U.S. President Barack Obama will attend a high-level meeting on Sudan Friday at the United Nations. Hosted by U.N. Secretary-General Ban Ki-moon and bringing together senior Western and African officials, the meeting is intended to focus international attention on Sudan in the lead-up to the January referendum which is likely to see Southern Sudan vote to secede from the North.
Many western diplomats at the U.N. have expressed concern over the last few weeks whether the referenda will be ready on time. One diplomat said the U.N. has indicated preparations are stalled.
Others say there are growing international fears that if the January vote does not go ahead on schedule there could be violence, especially if the south were to unilaterally declare its independence. But they also worry that even if the referendum is held on time and the outcome is not respected or seen to not be credible that could also push the country back into another bloody civil war.
U.S. officials say President Obama is participating in Friday's meeting to convey his vision for how to move forward towards a successful referendum.
Samantha Power is a senior advisor to President Obama. She told reporters this week during a telephone briefing that Mr. Obama's main message to the Sudan meeting will be the need to rapidly implement the Comprehensive Peace Agreement - or CPA - which calls for the North-South vote and another one on the same day by the people of the Abyei region.
"So the number one message is that these referenda must go off on time; that they must be peaceful; and they must reflect the will of the people of South Sudan," she said.
Power says President Obama would also speak about the recent uptick in violence in the Darfur region of Sudan.
"We continue to see unacceptable conditions for the people living in camps and the fact that they - none of them feel safe enough to return to their homes," she added. "So he will, of course, speak to the need for enhanced security and dignity for the people of Darfur and the need for accountability, as well."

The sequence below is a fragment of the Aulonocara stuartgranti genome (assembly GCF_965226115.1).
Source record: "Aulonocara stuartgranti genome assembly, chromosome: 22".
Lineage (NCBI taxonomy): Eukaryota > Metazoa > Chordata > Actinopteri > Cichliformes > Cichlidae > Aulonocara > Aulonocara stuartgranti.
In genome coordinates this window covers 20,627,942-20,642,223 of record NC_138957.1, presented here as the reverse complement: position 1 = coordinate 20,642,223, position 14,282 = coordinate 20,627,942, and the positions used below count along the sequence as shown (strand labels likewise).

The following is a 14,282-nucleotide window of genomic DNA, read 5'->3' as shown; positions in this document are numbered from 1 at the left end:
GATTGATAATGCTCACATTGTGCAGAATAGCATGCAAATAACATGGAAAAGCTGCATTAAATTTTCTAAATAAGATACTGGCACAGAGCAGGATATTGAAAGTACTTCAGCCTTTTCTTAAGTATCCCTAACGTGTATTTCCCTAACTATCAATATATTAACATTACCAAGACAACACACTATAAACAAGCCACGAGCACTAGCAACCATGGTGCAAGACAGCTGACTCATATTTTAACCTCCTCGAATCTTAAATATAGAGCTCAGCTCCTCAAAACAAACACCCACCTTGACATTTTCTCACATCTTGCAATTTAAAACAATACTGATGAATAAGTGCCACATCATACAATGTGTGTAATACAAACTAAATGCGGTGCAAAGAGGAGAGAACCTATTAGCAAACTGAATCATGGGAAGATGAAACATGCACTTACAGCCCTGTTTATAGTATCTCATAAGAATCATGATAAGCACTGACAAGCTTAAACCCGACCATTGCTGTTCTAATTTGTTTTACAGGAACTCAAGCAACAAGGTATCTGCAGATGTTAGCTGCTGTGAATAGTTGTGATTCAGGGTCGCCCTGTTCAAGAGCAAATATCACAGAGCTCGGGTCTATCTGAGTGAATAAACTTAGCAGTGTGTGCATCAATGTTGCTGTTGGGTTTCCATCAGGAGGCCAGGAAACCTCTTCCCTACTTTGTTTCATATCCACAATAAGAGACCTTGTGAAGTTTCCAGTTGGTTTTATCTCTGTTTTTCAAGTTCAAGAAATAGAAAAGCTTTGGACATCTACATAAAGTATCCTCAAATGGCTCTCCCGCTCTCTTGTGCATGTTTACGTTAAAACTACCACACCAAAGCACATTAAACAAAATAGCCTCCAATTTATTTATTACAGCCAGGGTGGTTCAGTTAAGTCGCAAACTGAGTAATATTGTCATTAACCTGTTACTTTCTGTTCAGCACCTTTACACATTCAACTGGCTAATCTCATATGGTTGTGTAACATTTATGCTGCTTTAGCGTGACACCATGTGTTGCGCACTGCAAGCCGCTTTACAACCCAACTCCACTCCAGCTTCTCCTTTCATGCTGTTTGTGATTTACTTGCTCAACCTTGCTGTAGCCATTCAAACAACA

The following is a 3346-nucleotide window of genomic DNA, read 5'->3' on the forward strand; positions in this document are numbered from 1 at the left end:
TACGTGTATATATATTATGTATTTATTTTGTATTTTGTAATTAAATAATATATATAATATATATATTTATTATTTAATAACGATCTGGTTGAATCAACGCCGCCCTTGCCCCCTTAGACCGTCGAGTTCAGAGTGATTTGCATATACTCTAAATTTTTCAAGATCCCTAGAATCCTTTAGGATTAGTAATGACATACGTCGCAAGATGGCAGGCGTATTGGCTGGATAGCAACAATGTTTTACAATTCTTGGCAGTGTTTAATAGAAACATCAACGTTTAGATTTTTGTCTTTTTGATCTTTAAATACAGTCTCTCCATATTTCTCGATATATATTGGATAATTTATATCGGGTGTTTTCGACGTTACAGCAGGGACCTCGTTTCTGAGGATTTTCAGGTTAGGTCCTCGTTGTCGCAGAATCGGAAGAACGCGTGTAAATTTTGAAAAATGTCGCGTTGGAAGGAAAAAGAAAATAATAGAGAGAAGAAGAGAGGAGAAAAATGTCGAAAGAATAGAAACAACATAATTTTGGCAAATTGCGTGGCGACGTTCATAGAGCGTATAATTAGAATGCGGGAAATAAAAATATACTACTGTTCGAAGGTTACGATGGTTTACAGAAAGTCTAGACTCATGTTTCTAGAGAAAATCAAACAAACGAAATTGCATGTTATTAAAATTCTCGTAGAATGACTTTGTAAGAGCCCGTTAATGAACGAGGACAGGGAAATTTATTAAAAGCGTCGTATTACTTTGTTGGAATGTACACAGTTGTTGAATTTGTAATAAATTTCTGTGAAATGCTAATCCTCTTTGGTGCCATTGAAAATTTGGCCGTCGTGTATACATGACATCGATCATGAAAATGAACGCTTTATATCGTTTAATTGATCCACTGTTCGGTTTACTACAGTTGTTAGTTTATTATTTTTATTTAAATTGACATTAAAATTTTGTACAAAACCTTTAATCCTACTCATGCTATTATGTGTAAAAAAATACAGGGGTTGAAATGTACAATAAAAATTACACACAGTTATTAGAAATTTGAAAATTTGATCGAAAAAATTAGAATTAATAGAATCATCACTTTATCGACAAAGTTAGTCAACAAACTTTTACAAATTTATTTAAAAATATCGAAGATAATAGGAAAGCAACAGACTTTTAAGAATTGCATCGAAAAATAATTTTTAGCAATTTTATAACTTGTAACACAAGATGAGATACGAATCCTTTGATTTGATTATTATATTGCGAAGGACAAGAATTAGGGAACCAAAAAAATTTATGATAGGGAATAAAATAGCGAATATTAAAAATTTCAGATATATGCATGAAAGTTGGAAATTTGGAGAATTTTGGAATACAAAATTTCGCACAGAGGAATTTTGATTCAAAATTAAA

The meeting will also likely cover the need for access for aid workers and the importance of U.N. peacekeepers not having limitations on their freedom of movement.
There are currently more than 30,000 U.N. troops and police deployed in Darfur and Southern Sudan - the biggest concentration of blue helmets anywhere in the world.
U.S. Ambassador to the United Nations, Susan Rice, says that while the international community is ready to support the Sudanese as they implement their commitments under the CPA, and there will be benefits for them if they do, there could also be consequences if they do not follow through on their obligations.
"We've also been clear that if they fail to follow through, that there will be - as we have always said in the context of our policy - consequences," said Rice. "Those might take the form of unilateral and/or multilateral [ie, sanctions], and we have got a number that are potentially at our disposal. But our aim is to spur them forward in their own interest."
Representing the Sudanese sides at the meeting will be Vice President Ali Osman Taha from the government of Sudan and Salva Kiir, the President of South Sudan. The chairman of the African Union, African officials, Western diplomats and senior U.N. officials are expected to attend the session chaired by U.N. secretary-general.